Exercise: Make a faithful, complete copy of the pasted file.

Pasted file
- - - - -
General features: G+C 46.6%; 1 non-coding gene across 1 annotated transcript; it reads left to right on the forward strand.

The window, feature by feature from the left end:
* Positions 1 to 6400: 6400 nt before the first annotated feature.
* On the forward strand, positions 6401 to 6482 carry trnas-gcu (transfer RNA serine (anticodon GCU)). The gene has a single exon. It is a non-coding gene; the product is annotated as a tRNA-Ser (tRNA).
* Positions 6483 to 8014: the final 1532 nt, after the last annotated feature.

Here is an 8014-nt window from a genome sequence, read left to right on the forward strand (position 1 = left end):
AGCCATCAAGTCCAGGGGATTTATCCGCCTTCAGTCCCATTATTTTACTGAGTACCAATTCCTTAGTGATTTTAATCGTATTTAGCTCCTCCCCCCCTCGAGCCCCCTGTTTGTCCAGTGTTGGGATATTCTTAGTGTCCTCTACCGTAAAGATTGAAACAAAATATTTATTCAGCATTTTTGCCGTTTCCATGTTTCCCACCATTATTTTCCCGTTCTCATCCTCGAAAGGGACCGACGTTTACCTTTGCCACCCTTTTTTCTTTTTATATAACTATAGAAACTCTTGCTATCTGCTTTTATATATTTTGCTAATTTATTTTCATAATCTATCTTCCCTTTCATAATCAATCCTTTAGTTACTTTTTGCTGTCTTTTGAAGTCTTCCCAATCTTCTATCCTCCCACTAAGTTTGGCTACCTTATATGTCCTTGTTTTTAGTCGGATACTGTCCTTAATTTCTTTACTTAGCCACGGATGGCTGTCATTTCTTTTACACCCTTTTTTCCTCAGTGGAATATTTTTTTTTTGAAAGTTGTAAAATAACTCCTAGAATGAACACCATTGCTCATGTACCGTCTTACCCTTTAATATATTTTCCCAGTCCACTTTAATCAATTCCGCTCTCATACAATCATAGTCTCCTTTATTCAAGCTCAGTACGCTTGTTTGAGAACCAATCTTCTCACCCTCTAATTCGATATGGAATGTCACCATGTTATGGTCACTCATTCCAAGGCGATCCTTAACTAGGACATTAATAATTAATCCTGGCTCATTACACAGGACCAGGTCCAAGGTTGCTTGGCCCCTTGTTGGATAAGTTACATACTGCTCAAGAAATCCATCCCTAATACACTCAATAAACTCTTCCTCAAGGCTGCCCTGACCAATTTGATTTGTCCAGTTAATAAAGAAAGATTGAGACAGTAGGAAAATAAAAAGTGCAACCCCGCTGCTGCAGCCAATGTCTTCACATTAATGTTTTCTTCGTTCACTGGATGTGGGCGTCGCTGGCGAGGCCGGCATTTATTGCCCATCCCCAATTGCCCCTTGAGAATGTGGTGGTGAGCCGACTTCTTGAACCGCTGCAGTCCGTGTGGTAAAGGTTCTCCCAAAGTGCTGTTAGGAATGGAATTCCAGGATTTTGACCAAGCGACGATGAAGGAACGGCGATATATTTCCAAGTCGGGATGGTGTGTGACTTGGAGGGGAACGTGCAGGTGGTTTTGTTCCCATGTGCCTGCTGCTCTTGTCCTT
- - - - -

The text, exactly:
General features: G+C 46.6%; 1 non-coding gene across 1 annotated transcript; it reads left to right on the forward strand.

The window, feature by feature from the left end:
* Positions 1 to 6400: 6400 nt before the first annotated feature.
* On the forward strand, positions 6401 to 6482 carry trnas-gcu (transfer RNA serine (anticodon GCU)). The gene has a single exon. It is a non-coding gene; the product is annotated as a tRNA-Ser (tRNA).
* Positions 6483 to 8014: the final 1532 nt, after the last annotated feature.

Here is an 8014-nt window from a genome sequence, read left to right on the forward strand (position 1 = left end):
AGCCATCAAGTCCAGGGGATTTATCCGCCTTCAGTCCCATTATTTTACTGAGTACCAATTCCTTAGTGATTTTAATCGTATTTAGCTCCTCCCCCCCTCGAGCCCCCTGTTTGTCCAGTGTTGGGATATTCTTAGTGTCCTCTACCGTAAAGATTGAAACAAAATATTTATTCAGCATTTTTGCCGTTTCCATGTTTCCCACCATTATTTTCCCGTTCTCATCCTCGAAAGGGACCGACGTTTACCTTTGCCACCCTTTTTTCTTTTTATATAACTATAGAAACTCTTGCTATCTGCTTTTATATATTTTGCTAATTTATTTTCATAATCTATCTTCCCTTTCATAATCAATCCTTTAGTTACTTTTTGCTGTCTTTTGAAGTCTTCCCAATCTTCTATCCTCCCACTAAGTTTGGCTACCTTATATGTCCTTGTTTTTAGTCGGATACTGTCCTTAATTTCTTTACTTAGCCACGGATGGCTGTCATTTCTTTTACACCCTTTTTTCCTCAGTGGAATATTTTTTTTTTGAAAGTTGTAAAATAACTCCTAGAATGAACACCATTGCTCATGTACCGTCTTACCCTTTAATATATTTTCCCAGTCCACTTTAATCAATTCCGCTCTCATACAATCATAGTCTCCTTTATTCAAGCTCAGTACGCTTGTTTGAGAACCAATCTTCTCACCCTCTAATTCGATATGGAATGTCACCATGTTATGGTCACTCATTCCAAGGCGATCCTTAACTAGGACATTAATAATTAATCCTGGCTCATTACACAGGACCAGGTCCAAGGTTGCTTGGCCCCTTGTTGGATAAGTTACATACTGCTCAAGAAATCCATCCCTAATACACTCAATAAACTCTTCCTCAAGGCTGCCCTGACCAATTTGATTTGTCCAGTTAATAAAGAAAGATTGAGACAGTAGGAAAATAAAAAGTGCAACCCCGCTGCTGCAGCCAATGTCTTCACATTAATGTTTTCTTCGTTCACTGGATGTGGGCGTCGCTGGCGAGGCCGGCATTTATTGCCCATCCCCAATTGCCCCTTGAGAATGTGGTGGTGAGCCGACTTCTTGAACCGCTGCAGTCCGTGTGGTAAAGGTTCTCCCAAAGTGCTGTTAGGAATGGAATTCCAGGATTTTGACCAAGCGACGATGAAGGAACGGCGATATATTTCCAAGTCGGGATGGTGTGTGACTTGGAGGGGAACGTGCAGGTGGTTTTGTTCCCATGTGCCTGCTGCTCTTGTCCTT